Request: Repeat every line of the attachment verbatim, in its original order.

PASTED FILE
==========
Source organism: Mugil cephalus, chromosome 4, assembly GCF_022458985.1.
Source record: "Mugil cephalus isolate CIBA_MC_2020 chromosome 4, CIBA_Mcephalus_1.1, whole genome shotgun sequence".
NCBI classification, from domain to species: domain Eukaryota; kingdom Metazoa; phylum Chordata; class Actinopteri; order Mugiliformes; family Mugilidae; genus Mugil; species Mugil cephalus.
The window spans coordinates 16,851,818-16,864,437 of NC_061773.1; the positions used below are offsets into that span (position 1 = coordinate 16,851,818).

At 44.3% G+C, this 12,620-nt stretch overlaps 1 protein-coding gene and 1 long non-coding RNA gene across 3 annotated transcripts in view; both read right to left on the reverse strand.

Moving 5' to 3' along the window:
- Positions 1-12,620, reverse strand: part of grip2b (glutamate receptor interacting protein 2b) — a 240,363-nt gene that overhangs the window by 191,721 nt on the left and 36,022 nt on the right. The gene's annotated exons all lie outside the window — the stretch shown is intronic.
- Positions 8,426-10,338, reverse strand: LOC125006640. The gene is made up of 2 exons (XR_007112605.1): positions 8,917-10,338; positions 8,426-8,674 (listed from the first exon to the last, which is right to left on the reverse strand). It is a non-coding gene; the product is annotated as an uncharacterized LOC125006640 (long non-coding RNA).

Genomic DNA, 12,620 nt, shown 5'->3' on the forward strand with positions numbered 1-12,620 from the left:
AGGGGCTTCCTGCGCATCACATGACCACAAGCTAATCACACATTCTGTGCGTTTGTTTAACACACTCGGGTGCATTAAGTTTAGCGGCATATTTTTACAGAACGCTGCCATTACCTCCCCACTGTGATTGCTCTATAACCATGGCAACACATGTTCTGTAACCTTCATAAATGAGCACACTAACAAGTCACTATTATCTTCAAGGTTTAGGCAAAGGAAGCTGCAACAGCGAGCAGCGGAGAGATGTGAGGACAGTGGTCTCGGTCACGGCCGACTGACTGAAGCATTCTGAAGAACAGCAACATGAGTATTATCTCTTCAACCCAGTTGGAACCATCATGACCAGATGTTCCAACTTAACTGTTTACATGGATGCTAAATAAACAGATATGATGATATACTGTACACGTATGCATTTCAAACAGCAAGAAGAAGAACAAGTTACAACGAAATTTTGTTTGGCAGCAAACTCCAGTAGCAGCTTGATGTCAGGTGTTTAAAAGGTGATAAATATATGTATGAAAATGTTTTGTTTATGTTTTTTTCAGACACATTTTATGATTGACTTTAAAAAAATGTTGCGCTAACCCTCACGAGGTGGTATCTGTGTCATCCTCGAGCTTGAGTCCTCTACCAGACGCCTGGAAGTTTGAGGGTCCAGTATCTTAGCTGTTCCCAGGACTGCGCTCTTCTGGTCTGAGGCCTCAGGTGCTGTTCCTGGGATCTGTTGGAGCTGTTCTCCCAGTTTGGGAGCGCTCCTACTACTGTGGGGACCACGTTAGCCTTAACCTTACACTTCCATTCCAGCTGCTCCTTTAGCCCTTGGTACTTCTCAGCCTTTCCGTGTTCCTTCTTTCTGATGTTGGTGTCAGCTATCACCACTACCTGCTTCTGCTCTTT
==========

Source organism: Mugil cephalus, chromosome 4, assembly GCF_022458985.1.
Source record: "Mugil cephalus isolate CIBA_MC_2020 chromosome 4, CIBA_Mcephalus_1.1, whole genome shotgun sequence".
NCBI classification, from domain to species: domain Eukaryota; kingdom Metazoa; phylum Chordata; class Actinopteri; order Mugiliformes; family Mugilidae; genus Mugil; species Mugil cephalus.
The window spans coordinates 16,851,818-16,864,437 of NC_061773.1; the positions used below are offsets into that span (position 1 = coordinate 16,851,818).

At 44.3% G+C, this 12,620-nt stretch overlaps 1 protein-coding gene and 1 long non-coding RNA gene across 3 annotated transcripts in view; both read right to left on the reverse strand.

Moving 5' to 3' along the window:
- Positions 1-12,620, reverse strand: part of grip2b (glutamate receptor interacting protein 2b) — a 240,363-nt gene that overhangs the window by 191,721 nt on the left and 36,022 nt on the right. The gene's annotated exons all lie outside the window — the stretch shown is intronic.
- Positions 8,426-10,338, reverse strand: LOC125006640. The gene is made up of 2 exons (XR_007112605.1): positions 8,917-10,338; positions 8,426-8,674 (listed from the first exon to the last, which is right to left on the reverse strand). It is a non-coding gene; the product is annotated as an uncharacterized LOC125006640 (long non-coding RNA).

Genomic DNA, 12,620 nt, shown 5'->3' on the forward strand with positions numbered 1-12,620 from the left:
AGGGGCTTCCTGCGCATCACATGACCACAAGCTAATCACACATTCTGTGCGTTTGTTTAACACACTCGGGTGCATTAAGTTTAGCGGCATATTTTTACAGAACGCTGCCATTACCTCCCCACTGTGATTGCTCTATAACCATGGCAACACATGTTCTGTAACCTTCATAAATGAGCACACTAACAAGTCACTATTATCTTCAAGGTTTAGGCAAAGGAAGCTGCAACAGCGAGCAGCGGAGAGATGTGAGGACAGTGGTCTCGGTCACGGCCGACTGACTGAAGCATTCTGAAGAACAGCAACATGAGTATTATCTCTTCAACCCAGTTGGAACCATCATGACCAGATGTTCCAACTTAACTGTTTACATGGATGCTAAATAAACAGATATGATGATATACTGTACACGTATGCATTTCAAACAGCAAGAAGAAGAACAAGTTACAACGAAATTTTGTTTGGCAGCAAACTCCAGTAGCAGCTTGATGTCAGGTGTTTAAAAGGTGATAAATATATGTATGAAAATGTTTTGTTTATGTTTTTTTCAGACACATTTTATGATTGACTTTAAAAAAATGTTGCGCTAACCCTCACGAGGTGGTATCTGTGTCATCCTCGAGCTTGAGTCCTCTACCAGACGCCTGGAAGTTTGAGGGTCCAGTATCTTAGCTGTTCCCAGGACTGCGCTCTTCTGGTCTGAGGCCTCAGGTGCTGTTCCTGGGATCTGTTGGAGCTGTTCTCCCAGTTTGGGAGCGCTCCTACTACTGTGGGGACCACGTTAGCCTTAACCTTACACTTCCATTCCAGCTGCTCCTTTAGCCCTTGGTACTTCTCAGCCTTTCCGTGTTCCTTCTTTCTGATGTTGGTGTCAGCTATCACCACTACCTGCTTCTGCTCTTT